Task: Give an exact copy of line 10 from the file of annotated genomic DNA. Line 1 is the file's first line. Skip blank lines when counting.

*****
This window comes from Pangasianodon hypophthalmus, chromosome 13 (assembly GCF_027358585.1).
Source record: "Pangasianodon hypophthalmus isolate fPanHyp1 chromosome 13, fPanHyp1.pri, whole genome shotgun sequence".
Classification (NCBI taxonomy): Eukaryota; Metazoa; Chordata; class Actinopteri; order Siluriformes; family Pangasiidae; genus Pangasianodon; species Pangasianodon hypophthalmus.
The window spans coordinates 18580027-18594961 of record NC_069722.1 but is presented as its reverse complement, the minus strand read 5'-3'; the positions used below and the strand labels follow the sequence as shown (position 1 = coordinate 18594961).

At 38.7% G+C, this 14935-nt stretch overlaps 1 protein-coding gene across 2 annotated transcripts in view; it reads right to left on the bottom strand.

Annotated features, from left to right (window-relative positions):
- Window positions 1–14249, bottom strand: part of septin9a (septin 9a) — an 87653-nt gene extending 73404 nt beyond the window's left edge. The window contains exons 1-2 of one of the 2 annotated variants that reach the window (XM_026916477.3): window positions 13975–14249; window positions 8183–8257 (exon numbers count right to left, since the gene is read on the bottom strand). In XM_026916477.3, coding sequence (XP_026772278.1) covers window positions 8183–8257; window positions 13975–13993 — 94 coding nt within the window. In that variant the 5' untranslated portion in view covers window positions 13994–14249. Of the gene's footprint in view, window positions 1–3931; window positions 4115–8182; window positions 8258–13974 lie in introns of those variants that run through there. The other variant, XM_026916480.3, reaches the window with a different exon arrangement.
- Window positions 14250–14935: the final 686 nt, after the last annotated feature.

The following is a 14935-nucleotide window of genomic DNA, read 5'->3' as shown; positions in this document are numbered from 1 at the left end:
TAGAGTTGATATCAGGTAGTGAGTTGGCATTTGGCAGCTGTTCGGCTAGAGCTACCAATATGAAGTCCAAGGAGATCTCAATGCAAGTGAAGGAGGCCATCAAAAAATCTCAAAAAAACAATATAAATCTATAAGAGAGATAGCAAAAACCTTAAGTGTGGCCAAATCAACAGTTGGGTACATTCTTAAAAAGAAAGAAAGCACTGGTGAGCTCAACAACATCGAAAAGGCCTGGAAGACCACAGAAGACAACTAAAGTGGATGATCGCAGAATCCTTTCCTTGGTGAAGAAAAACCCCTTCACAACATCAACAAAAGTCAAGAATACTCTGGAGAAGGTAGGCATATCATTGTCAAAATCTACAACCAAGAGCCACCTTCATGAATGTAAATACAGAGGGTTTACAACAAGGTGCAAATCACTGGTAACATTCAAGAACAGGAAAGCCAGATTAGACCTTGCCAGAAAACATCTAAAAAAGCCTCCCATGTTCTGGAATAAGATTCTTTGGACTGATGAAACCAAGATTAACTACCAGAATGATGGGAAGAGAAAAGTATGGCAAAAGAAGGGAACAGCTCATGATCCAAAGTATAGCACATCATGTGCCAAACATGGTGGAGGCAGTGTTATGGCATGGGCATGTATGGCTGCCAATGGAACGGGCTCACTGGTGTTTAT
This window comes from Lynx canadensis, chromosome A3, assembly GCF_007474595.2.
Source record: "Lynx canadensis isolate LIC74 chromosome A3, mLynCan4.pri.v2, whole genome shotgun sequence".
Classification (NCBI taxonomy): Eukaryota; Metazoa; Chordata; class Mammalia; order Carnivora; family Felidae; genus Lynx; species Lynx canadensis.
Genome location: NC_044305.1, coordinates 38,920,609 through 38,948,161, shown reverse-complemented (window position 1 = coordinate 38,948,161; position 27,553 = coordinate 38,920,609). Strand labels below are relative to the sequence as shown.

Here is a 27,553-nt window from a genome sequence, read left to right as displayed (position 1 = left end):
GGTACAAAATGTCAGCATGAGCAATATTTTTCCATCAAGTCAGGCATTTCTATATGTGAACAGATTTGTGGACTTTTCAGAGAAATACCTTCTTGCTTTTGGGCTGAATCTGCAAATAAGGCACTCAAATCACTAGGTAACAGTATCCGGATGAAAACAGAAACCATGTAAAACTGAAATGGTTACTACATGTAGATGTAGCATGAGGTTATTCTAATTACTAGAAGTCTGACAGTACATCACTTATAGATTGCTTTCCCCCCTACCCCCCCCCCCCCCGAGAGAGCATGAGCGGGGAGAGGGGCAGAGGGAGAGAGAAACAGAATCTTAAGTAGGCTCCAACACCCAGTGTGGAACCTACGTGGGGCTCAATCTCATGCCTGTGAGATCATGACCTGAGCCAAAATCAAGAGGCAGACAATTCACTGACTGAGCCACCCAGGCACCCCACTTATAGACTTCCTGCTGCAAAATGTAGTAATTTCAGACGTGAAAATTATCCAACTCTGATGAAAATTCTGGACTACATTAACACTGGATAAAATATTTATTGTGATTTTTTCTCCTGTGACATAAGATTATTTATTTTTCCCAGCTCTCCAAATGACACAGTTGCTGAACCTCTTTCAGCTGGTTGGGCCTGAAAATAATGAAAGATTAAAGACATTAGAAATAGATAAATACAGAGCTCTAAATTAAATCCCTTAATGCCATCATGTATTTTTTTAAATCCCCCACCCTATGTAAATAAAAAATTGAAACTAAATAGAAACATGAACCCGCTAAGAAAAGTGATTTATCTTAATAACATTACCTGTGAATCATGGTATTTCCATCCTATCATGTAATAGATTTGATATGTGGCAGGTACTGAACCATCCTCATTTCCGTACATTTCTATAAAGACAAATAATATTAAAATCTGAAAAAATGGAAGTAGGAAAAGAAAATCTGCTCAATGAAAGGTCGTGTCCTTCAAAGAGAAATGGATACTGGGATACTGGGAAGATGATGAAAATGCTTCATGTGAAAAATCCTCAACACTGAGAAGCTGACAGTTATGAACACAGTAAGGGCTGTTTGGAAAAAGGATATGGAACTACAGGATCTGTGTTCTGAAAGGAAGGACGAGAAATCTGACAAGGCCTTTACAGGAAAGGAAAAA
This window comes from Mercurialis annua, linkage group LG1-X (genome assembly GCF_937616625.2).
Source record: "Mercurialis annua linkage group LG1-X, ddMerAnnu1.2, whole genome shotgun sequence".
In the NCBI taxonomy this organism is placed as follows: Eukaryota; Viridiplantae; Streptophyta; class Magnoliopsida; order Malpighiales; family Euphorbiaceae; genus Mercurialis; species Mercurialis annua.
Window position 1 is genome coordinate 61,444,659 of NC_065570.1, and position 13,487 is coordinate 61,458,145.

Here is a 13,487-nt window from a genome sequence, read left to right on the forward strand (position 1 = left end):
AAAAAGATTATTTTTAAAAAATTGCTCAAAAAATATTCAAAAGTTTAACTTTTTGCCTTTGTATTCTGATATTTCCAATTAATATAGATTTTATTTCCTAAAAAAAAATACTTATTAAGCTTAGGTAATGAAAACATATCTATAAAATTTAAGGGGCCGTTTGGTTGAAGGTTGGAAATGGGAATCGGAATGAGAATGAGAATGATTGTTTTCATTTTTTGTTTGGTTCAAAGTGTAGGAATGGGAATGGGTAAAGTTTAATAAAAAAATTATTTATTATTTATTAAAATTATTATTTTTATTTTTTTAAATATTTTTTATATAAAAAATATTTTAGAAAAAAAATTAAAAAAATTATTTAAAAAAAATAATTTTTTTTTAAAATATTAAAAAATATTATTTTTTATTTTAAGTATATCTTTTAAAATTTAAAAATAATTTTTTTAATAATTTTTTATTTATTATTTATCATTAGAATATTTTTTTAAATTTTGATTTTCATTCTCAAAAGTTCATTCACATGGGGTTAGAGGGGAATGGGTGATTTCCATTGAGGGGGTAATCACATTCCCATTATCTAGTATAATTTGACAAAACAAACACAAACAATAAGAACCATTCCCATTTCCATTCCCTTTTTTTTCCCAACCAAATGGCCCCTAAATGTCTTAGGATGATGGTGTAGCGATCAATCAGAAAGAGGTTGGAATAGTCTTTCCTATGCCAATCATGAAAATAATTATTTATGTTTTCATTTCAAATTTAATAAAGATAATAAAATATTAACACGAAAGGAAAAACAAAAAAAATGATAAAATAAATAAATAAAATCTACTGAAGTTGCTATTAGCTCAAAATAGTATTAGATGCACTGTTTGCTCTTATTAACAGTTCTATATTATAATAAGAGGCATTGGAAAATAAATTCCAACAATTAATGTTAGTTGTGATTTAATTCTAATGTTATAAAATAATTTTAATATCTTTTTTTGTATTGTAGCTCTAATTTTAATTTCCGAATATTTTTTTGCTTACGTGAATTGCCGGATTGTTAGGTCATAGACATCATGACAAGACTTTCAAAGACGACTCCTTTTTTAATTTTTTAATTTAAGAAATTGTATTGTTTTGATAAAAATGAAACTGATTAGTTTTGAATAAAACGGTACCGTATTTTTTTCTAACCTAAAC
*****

TAGAGTTGATATCAGGTAGTGAGTTGGCATTTGGCAGCTGTTCGGCTAGAGCTACCAATATGAAGTCCAAGGAGATCTCAATGCAAGTGAAGGAGGCCATCAAAAAATCTCAAAAAAACAATATAAATCTATAAGAGAGATAGCAAAAACCTTAAGTGTGGCCAAATCAACAGTTGGGTACATTCTTAAAAAGAAAGAAAGCACTGGTGAGCTCAACAACATCGAAAAGGCCTGGAAGACCACAGAAGACAACTAAAGTGGATGATCGCAGAATCCTTTCCTTGGTGAAGAAAAACCCCTTCACAACATCAACAAAAGTCAAGAATACTCTGGAGAAGGTAGGCATATCATTGTCAAAATCTACAACCAAGAGCCACCTTCATGAATGTAAATACAGAGGGTTTACAACAAGGTGCAAATCACTGGTAACATTCAAGAACAGGAAAGCCAGATTAGACCTTGCCAGAAAACATCTAAAAAAGCCTCCCATGTTCTGGAATAAGATTCTTTGGACTGATGAAACCAAGATTAACTACCAGAATGATGGGAAGAGAAAAGTATGGCAAAAGAAGGGAACAGCTCATGATCCAAAGTATAGCACATCATGTGCCAAACATGGTGGAGGCAGTGTTATGGCATGGGCATGTATGGCTGCCAATGGAACGGGCTCACTGGTGTTTAT